(Genaro Molina / Los Angeles Times)


Heat inequality in California

Lower-income neighborhoods, often of minorities, face higher heat levels than their more affluent counterparts.
<a href="https://highschool.latimes.com/author/hoffjj/" target="_self">JJ Hoffman</a>

JJ Hoffman

February 25, 2022

Communities that face environmental health disadvantages often see a higher rate of sickness and disease, according to the National Institute of Environmental Health Services. These issues arise in communities that face a variety of “social inequities,” the NIEHS states. One of these problems, urban heat islands, is the unequal distribution of heat throughout a city. 

The unequal distribution of heat disproportionately affects the socioeconomic class. A January 2021 UC Davis study shows that California has a wider disparity in the distribution of heat than other Western states, including Nevada, Utah, New Mexico, Colorado, Texas and Arizona. Specifically, in the Inland Empire and Palm Springs, where the median household income is $70,757 and $53,441, respectively, temperatures showed a difference of up to six degrees Fahrenheit between the two counties.

The study also concluded that on an average summer day or an extreme heat day, the poorest 10% of communities located in urban regions faced, on average, a four-degree increase in temperatures than the wealthiest 10% of communities in urban regions. 

A difference of four degrees doesn’t sound terrible. But the study goes on to say that the disproportionate distribution of heat affects lower socioeconomic groups, which already have reduced access to essential services such as cooled housing and transportation, thus compounding the four degrees into a larger problem. The result of this is an increase in health issues including cardiovascular and respiratory complications. 

Los Angeles Times journalists Tony Barboza and Ruben Vives reported a variety of factors can contribute to the unequal distribution of heat. These factors include the amount of tree cover and paved surfaces (which can reach temperatures of up to 150 degrees Fahrenheit), among others. Urban areas, containing more paved surfaces which absorb heat, often have less “green spaces” than more suburban and more affluent areas.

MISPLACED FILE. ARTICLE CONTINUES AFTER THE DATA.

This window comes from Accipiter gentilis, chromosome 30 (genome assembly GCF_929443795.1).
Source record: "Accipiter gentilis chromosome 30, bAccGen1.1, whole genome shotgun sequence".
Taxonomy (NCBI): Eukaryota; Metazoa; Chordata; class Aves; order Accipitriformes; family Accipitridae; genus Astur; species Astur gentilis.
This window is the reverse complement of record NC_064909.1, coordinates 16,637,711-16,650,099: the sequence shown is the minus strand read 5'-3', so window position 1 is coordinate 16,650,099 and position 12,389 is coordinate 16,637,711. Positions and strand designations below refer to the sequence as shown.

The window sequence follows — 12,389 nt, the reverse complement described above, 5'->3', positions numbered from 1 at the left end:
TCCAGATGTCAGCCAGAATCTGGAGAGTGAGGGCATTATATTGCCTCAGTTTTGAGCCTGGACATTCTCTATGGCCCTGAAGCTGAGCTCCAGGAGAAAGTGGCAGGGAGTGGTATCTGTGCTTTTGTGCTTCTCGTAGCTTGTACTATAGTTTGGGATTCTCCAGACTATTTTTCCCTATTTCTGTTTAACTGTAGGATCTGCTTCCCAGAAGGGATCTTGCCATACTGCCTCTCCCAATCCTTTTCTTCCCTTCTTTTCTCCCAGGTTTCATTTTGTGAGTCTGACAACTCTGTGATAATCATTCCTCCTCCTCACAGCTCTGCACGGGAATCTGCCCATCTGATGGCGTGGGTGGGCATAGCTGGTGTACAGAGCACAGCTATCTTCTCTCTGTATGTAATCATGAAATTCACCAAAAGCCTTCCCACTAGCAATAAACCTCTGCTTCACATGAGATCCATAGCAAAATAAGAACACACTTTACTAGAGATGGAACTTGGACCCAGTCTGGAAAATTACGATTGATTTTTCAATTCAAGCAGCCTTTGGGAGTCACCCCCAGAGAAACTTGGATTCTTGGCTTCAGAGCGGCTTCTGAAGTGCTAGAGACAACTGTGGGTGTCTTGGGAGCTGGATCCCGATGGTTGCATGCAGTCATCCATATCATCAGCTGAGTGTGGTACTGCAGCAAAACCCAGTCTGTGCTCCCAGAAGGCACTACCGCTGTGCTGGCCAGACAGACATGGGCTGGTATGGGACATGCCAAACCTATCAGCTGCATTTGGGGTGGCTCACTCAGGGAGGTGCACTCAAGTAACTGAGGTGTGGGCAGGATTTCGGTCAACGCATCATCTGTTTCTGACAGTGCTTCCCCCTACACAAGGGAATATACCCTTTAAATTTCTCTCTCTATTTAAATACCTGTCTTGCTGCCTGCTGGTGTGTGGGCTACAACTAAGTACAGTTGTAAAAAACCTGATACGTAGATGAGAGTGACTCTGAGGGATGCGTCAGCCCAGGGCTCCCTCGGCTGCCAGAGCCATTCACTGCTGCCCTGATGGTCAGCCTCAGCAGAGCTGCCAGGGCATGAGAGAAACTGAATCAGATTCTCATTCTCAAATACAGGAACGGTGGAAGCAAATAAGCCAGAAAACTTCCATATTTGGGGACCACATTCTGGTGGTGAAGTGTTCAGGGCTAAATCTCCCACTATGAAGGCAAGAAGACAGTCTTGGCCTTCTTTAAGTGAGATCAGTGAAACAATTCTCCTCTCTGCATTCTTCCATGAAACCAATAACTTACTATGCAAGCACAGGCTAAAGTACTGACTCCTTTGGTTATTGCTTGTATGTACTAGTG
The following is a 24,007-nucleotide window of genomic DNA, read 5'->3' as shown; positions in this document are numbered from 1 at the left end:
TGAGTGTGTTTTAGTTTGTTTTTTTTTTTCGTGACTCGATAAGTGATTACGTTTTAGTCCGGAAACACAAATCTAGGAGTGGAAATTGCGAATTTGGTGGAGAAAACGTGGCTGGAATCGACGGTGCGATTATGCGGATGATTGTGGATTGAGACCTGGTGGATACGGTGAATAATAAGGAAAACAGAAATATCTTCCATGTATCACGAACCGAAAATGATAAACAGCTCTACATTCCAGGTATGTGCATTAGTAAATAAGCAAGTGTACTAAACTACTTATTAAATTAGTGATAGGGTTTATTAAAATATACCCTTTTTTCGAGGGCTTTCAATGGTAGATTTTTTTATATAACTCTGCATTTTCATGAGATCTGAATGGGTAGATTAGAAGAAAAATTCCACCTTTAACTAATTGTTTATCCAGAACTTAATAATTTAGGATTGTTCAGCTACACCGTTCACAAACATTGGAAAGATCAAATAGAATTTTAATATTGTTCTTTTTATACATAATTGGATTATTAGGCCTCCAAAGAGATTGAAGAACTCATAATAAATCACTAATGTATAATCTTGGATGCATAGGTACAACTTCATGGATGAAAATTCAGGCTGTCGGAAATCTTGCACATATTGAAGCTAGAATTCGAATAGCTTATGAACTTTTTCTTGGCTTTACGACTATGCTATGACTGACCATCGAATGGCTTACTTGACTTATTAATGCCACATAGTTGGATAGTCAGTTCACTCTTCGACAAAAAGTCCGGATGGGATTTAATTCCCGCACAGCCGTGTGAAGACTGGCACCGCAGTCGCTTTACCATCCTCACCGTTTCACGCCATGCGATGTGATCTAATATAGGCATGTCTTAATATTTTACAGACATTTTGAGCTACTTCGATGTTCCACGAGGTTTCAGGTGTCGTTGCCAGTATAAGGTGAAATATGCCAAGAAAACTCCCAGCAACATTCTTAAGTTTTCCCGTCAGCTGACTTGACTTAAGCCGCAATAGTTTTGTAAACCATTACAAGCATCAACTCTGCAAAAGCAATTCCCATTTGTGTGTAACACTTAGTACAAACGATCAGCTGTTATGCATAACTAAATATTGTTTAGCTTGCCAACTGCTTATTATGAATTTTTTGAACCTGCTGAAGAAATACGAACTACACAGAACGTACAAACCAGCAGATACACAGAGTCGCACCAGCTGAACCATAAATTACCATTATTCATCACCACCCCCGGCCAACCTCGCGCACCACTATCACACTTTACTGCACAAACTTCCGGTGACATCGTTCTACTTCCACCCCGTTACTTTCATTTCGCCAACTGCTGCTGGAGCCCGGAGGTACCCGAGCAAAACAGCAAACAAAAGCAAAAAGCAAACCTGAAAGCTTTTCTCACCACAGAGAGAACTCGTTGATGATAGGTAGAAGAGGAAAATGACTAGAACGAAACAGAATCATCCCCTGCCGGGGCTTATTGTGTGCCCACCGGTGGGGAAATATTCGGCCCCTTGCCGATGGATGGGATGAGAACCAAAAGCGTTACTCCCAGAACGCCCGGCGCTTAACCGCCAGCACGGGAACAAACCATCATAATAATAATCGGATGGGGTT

Largely, this plays into the historical & discriminatory practice of redlining. In Barboza and Vives’s article, they comment that due to redlining (“policies that excluded [minority groups] from real estate investment and environmental racism,”) their communities were often the sites for more industrial facilities and freeways, and overlooked as potential places for more green spaces.

A sign reading ‘This neighborhood was redlined’ in Silver Lake (Alissa Walker)

Green spaces provide numerous benefits. People who spent at least two hours in a green space (called “forest bathing”) achieved a decrease in depression, obesity and blood pressure and a better immune system. Additionally, Withrow reports that parks were one of the many ‘escapes’ from the pandemic. However, those without this escape could not experience the same treatment.

According to CalMatters, a nonprofit newspaper, one of the ways this problem is being solved is through the Transformative Climate Communities program, enabling residents of impacted communities to determine and establish their own goals for addressing community needs.

But an in-depth analysis conducted by the Greenlining Institute discovered that TCC is underfunded, makes it difficult for under-resourced communities to participate, and, in short, more funding is needed for the program to be more successful.

The finding reports that Gov. Gavin Newsom’s 2021-2022 budget includes $420 million for TCC over the next three years, and the institute suggests consistent funding is needed for the future.

This [TCC] approach represents a model for national climate change efforts that should be replicated at both the federal and state levels,” according to the Greenlining Institute.